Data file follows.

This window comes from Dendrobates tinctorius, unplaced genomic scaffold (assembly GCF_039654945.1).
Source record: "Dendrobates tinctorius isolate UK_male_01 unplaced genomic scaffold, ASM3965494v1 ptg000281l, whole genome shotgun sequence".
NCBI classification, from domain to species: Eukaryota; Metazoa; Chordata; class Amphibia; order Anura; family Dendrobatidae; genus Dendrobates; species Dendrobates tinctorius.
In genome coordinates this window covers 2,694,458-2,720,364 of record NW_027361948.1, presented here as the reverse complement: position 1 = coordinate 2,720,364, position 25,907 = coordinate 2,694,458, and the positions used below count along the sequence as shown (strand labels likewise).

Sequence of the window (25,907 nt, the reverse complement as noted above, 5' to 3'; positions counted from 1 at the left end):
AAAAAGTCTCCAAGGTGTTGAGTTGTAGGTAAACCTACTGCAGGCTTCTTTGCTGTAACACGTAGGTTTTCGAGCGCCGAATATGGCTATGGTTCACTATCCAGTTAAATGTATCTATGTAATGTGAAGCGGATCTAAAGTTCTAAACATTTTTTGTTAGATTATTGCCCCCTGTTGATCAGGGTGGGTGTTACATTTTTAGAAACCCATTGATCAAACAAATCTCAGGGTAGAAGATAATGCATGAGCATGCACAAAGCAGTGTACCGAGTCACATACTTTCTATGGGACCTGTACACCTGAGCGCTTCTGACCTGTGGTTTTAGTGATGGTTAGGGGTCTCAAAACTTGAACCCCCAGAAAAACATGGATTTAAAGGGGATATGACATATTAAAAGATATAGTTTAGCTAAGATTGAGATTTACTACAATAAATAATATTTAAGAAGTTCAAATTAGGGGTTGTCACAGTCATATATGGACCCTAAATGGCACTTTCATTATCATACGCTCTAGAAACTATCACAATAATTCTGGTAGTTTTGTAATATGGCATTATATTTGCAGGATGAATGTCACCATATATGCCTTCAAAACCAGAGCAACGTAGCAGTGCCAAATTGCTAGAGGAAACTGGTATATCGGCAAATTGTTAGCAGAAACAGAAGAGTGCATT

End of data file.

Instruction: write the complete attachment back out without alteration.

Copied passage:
This window comes from Dendrobates tinctorius, unplaced genomic scaffold (assembly GCF_039654945.1).
Source record: "Dendrobates tinctorius isolate UK_male_01 unplaced genomic scaffold, ASM3965494v1 ptg000281l, whole genome shotgun sequence".
NCBI classification, from domain to species: Eukaryota; Metazoa; Chordata; class Amphibia; order Anura; family Dendrobatidae; genus Dendrobates; species Dendrobates tinctorius.
In genome coordinates this window covers 2,694,458-2,720,364 of record NW_027361948.1, presented here as the reverse complement: position 1 = coordinate 2,720,364, position 25,907 = coordinate 2,694,458, and the positions used below count along the sequence as shown (strand labels likewise).

Sequence of the window (25,907 nt, the reverse complement as noted above, 5' to 3'; positions counted from 1 at the left end):
AAAAAGTCTCCAAGGTGTTGAGTTGTAGGTAAACCTACTGCAGGCTTCTTTGCTGTAACACGTAGGTTTTCGAGCGCCGAATATGGCTATGGTTCACTATCCAGTTAAATGTATCTATGTAATGTGAAGCGGATCTAAAGTTCTAAACATTTTTTGTTAGATTATTGCCCCCTGTTGATCAGGGTGGGTGTTACATTTTTAGAAACCCATTGATCAAACAAATCTCAGGGTAGAAGATAATGCATGAGCATGCACAAAGCAGTGTACCGAGTCACATACTTTCTATGGGACCTGTACACCTGAGCGCTTCTGACCTGTGGTTTTAGTGATGGTTAGGGGTCTCAAAACTTGAACCCCCAGAAAAACATGGATTTAAAGGGGATATGACATATTAAAAGATATAGTTTAGCTAAGATTGAGATTTACTACAATAAATAATATTTAAGAAGTTCAAATTAGGGGTTGTCACAGTCATATATGGACCCTAAATGGCACTTTCATTATCATACGCTCTAGAAACTATCACAATAATTCTGGTAGTTTTGTAATATGGCATTATATTTGCAGGATGAATGTCACCATATATGCCTTCAAAACCAGAGCAACGTAGCAGTGCCAAATTGCTAGAGGAAACTGGTATATCGGCAAATTGTTAGCAGAAACAGAAGAGTGCATT